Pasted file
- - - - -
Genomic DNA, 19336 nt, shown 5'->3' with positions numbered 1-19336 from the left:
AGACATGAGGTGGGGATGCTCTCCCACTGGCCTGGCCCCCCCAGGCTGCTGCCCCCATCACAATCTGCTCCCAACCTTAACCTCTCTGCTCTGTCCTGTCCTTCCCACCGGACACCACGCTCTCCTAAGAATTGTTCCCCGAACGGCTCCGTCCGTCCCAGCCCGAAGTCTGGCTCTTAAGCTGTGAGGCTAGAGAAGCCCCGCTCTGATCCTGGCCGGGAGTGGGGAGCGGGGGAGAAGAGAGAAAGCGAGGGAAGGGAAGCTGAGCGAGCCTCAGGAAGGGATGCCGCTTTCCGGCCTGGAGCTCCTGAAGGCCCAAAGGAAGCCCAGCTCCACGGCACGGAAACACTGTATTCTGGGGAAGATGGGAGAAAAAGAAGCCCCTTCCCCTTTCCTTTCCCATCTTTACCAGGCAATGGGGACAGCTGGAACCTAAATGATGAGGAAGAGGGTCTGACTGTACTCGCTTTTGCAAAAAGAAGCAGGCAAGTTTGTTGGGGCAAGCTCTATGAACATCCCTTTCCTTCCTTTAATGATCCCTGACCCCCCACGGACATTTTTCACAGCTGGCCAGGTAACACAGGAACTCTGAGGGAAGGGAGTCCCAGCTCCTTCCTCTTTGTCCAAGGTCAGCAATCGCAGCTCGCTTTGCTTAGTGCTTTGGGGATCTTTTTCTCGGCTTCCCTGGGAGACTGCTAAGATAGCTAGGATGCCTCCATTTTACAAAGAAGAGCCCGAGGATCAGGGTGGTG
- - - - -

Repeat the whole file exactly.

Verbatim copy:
Genomic DNA, 19336 nt, shown 5'->3' with positions numbered 1-19336 from the left:
AGACATGAGGTGGGGATGCTCTCCCACTGGCCTGGCCCCCCCAGGCTGCTGCCCCCATCACAATCTGCTCCCAACCTTAACCTCTCTGCTCTGTCCTGTCCTTCCCACCGGACACCACGCTCTCCTAAGAATTGTTCCCCGAACGGCTCCGTCCGTCCCAGCCCGAAGTCTGGCTCTTAAGCTGTGAGGCTAGAGAAGCCCCGCTCTGATCCTGGCCGGGAGTGGGGAGCGGGGGAGAAGAGAGAAAGCGAGGGAAGGGAAGCTGAGCGAGCCTCAGGAAGGGATGCCGCTTTCCGGCCTGGAGCTCCTGAAGGCCCAAAGGAAGCCCAGCTCCACGGCACGGAAACACTGTATTCTGGGGAAGATGGGAGAAAAAGAAGCCCCTTCCCCTTTCCTTTCCCATCTTTACCAGGCAATGGGGACAGCTGGAACCTAAATGATGAGGAAGAGGGTCTGACTGTACTCGCTTTTGCAAAAAGAAGCAGGCAAGTTTGTTGGGGCAAGCTCTATGAACATCCCTTTCCTTCCTTTAATGATCCCTGACCCCCCACGGACATTTTTCACAGCTGGCCAGGTAACACAGGAACTCTGAGGGAAGGGAGTCCCAGCTCCTTCCTCTTTGTCCAAGGTCAGCAATCGCAGCTCGCTTTGCTTAGTGCTTTGGGGATCTTTTTCTCGGCTTCCCTGGGAGACTGCTAAGATAGCTAGGATGCCTCCATTTTACAAAGAAGAGCCCGAGGATCAGGGTGGTG